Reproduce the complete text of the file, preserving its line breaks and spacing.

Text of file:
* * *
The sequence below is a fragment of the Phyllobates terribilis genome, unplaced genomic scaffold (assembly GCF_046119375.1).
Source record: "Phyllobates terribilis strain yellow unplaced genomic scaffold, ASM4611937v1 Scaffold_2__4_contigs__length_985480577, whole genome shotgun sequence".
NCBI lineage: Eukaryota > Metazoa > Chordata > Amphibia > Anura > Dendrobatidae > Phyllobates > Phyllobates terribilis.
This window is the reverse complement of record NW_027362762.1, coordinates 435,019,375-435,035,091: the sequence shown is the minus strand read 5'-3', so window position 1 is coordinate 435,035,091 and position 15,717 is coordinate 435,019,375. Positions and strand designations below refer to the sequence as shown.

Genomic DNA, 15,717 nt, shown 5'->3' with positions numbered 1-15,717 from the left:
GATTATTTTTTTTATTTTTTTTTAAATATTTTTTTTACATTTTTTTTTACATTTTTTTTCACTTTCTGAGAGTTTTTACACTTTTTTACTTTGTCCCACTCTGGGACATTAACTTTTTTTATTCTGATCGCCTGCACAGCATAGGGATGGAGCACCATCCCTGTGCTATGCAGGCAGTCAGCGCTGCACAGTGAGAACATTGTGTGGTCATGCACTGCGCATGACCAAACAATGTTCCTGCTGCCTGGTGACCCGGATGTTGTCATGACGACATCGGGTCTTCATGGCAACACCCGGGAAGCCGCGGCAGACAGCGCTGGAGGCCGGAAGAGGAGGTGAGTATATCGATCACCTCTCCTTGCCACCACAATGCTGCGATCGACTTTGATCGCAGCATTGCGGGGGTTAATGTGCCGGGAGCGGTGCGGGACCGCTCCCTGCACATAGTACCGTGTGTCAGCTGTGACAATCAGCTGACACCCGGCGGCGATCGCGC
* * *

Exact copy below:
The sequence below is a fragment of the Phyllobates terribilis genome, unplaced genomic scaffold (assembly GCF_046119375.1).
Source record: "Phyllobates terribilis strain yellow unplaced genomic scaffold, ASM4611937v1 Scaffold_2__4_contigs__length_985480577, whole genome shotgun sequence".
NCBI lineage: Eukaryota > Metazoa > Chordata > Amphibia > Anura > Dendrobatidae > Phyllobates > Phyllobates terribilis.
This window is the reverse complement of record NW_027362762.1, coordinates 435,019,375-435,035,091: the sequence shown is the minus strand read 5'-3', so window position 1 is coordinate 435,035,091 and position 15,717 is coordinate 435,019,375. Positions and strand designations below refer to the sequence as shown.

Genomic DNA, 15,717 nt, shown 5'->3' with positions numbered 1-15,717 from the left:
GATTATTTTTTTTATTTTTTTTTAAATATTTTTTTTACATTTTTTTTTACATTTTTTTTCACTTTCTGAGAGTTTTTACACTTTTTTACTTTGTCCCACTCTGGGACATTAACTTTTTTTATTCTGATCGCCTGCACAGCATAGGGATGGAGCACCATCCCTGTGCTATGCAGGCAGTCAGCGCTGCACAGTGAGAACATTGTGTGGTCATGCACTGCGCATGACCAAACAATGTTCCTGCTGCCTGGTGACCCGGATGTTGTCATGACGACATCGGGTCTTCATGGCAACACCCGGGAAGCCGCGGCAGACAGCGCTGGAGGCCGGAAGAGGAGGTGAGTATATCGATCACCTCTCCTTGCCACCACAATGCTGCGATCGACTTTGATCGCAGCATTGCGGGGGTTAATGTGCCGGGAGCGGTGCGGGACCGCTCCCTGCACATAGTACCGTGTGTCAGCTGTGACAATCAGCTGACACCCGGCGGCGATCGCGC